Milkish: new choice for aquaculture in Thailand
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Milkfish is an economically important fish cultured in many countries in Asia. In Thailand, milkfish culture has not been given much attention and has not as been developed as in the other Asian countries because in the past the farmers prefer to grow shrimps and other high value fishes. Nowadays, environmental changes and degradation can affect water resources as well as the important aquaculture species that thrive in them hence the Thai Department of Fisheries recognizes the importance of developing aquaculture that is environment-friendly. This includes milkfish in particular because milkfish meat tastes good, easy to manage on farm, grows rapidly and can be grown in sea water, brackish or even freshwater. Milkfish farming is a low cost operation because milkfish feed mainly on algae and organic matter and these are natural food produced from other types of aquaculture activities. Milkfish can therefore be co-cultured with other species and are capable of reducing the amount of organic material from the process of aquaculture before entering the environment. In 2002, milkfish was first bred successfully through hormone injection and later broodstock mated naturally in Thailand. At present, production of the 1-inch milkfish has reached 1,000,000 per year. The culture sites are in the southern and eastern parts of the country, in brackish and salty areas. Culture methods are either monoculture or polyculture with other species such as shrimp, mussel etc. Milkfish culture in reservoirs last from 6 to 12 months when fish size is about 500 g or two pieces to a kg. and the price is about 50 baht/ kg. On the other hand, milkfish that are 600-1,000 g can sell at 65-90 baht/kg. Apart from culture, processing as well as marketing promotion of milkfish has also started in Thailand. Milkfish processing training is being conducted at least 2 times a year. As for the marketing initiatives, there is a move for the milkfish to be declared the symbol of Prachuap Khiri Khan Province since it was here that the fish was first found naturally in Thailand. This, apart from the plan to promote milkfish in the festivals throughout the country. Although found promising, some problems in the Thai milkfish industry are also recognized. Such issues notwithstanding, the Thai Department of Fisheries is coming up with guidelines for milkfish aquaculture as it is optimistic that this commodity shall open the doors to a new alternative industry in Thailand.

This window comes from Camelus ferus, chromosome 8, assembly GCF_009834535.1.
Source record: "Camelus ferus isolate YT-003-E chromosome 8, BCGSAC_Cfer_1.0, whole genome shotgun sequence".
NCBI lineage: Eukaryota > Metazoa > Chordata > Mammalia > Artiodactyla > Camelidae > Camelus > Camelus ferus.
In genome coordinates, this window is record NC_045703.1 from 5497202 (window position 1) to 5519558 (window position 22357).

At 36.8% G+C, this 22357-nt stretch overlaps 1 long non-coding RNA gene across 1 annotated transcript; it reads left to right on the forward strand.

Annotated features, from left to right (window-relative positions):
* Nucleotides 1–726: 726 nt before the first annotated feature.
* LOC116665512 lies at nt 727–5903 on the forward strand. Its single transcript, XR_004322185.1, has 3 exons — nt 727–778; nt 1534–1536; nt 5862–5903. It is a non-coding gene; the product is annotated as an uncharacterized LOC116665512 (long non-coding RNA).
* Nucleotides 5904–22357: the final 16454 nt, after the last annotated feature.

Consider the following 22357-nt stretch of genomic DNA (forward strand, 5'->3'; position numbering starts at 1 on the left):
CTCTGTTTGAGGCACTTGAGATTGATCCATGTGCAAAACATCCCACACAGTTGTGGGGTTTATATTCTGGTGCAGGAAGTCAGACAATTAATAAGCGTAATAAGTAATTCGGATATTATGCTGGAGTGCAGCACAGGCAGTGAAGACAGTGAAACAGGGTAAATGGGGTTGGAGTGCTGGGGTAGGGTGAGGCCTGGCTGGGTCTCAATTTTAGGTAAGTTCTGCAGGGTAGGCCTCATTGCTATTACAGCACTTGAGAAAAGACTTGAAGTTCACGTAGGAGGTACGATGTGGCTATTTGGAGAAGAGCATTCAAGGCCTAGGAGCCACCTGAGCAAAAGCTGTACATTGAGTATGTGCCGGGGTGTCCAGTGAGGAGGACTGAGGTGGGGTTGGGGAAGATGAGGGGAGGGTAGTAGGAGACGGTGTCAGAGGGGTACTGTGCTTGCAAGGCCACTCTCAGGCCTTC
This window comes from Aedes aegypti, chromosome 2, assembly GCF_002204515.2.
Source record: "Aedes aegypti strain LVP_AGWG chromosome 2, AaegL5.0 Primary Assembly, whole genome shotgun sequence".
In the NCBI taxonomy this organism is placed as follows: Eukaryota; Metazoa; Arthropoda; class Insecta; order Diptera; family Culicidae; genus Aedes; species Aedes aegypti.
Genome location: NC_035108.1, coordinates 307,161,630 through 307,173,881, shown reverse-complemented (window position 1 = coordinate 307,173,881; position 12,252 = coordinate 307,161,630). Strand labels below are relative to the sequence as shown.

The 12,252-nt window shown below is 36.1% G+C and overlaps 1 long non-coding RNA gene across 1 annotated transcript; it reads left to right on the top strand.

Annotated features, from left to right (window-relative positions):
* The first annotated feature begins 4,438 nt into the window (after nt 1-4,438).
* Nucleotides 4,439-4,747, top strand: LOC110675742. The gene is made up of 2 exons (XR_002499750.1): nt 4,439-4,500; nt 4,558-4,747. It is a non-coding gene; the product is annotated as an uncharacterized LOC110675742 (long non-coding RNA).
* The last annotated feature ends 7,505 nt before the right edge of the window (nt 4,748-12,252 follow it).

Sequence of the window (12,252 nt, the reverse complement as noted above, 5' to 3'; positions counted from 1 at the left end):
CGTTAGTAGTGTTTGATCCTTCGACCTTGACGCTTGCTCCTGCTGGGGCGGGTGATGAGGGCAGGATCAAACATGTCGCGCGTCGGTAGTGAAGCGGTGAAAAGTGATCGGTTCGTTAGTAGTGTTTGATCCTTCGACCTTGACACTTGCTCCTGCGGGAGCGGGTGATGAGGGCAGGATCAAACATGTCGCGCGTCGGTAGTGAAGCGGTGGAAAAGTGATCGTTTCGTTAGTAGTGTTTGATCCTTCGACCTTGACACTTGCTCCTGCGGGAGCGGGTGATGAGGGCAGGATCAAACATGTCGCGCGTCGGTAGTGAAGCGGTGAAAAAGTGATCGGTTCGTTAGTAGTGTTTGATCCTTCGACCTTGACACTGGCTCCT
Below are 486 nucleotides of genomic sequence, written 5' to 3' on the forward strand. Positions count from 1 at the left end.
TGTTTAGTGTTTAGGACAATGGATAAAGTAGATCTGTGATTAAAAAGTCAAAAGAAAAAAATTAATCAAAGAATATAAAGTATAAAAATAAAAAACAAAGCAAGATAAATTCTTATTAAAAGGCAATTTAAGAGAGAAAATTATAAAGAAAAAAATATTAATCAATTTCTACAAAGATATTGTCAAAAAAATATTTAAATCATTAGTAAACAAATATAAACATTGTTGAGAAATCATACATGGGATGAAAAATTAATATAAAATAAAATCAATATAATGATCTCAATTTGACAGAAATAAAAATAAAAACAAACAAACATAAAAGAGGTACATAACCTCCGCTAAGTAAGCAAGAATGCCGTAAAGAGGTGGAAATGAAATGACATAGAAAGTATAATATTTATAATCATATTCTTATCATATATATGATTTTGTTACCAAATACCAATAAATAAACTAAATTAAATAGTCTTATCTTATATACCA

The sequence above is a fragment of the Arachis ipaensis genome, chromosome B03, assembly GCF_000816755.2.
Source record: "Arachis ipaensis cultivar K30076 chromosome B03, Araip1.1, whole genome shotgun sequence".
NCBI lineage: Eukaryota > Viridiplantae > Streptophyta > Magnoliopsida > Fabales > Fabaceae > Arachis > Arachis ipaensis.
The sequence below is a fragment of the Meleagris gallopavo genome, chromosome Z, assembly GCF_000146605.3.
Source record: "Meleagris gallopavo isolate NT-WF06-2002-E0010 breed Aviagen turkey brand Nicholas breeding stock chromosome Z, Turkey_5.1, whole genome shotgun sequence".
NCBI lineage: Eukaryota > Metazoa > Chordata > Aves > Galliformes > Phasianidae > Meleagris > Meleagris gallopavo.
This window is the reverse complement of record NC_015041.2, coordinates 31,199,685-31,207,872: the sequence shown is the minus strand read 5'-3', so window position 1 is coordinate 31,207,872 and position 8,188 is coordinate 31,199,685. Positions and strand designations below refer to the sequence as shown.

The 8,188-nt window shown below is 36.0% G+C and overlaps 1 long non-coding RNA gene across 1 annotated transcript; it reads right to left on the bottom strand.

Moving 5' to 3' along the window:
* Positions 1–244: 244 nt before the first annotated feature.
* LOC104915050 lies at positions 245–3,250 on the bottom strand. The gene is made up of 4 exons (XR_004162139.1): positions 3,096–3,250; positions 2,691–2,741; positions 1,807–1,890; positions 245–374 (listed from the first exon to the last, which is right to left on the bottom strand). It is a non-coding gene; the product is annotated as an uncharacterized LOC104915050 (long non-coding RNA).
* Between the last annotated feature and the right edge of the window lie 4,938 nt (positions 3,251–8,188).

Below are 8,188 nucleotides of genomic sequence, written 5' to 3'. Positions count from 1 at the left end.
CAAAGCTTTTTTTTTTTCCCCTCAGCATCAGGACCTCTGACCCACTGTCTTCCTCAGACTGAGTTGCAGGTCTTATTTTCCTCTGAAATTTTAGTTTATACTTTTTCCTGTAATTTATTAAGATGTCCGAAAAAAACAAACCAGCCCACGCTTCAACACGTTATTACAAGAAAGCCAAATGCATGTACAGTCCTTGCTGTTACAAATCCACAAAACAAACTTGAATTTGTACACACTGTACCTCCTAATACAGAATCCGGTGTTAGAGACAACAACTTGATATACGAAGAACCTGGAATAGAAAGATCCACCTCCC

Kosawatpat, P. (2015). Milkish: new choice for aquaculture in Thailand. In M. R. R. Romana-Eguia, F. D. Parado-Estepa, N. D. Salayo, & M. J. H. Lebata-Ramos (Eds.), Resource Enhancement and Sustainable Aquaculture Practices in Southeast Asia: Challenges in Responsible Production of Aquatic Species: Proceedings of the International Workshop on Resource Enhancement and Sustainable Aquaculture Practices in Southeast Asia 2014 (RESA) (p. 99). Tigbauan, Iloilo, Philippines: Aquaculture Department, Southeast Asian Fisheries Development Center.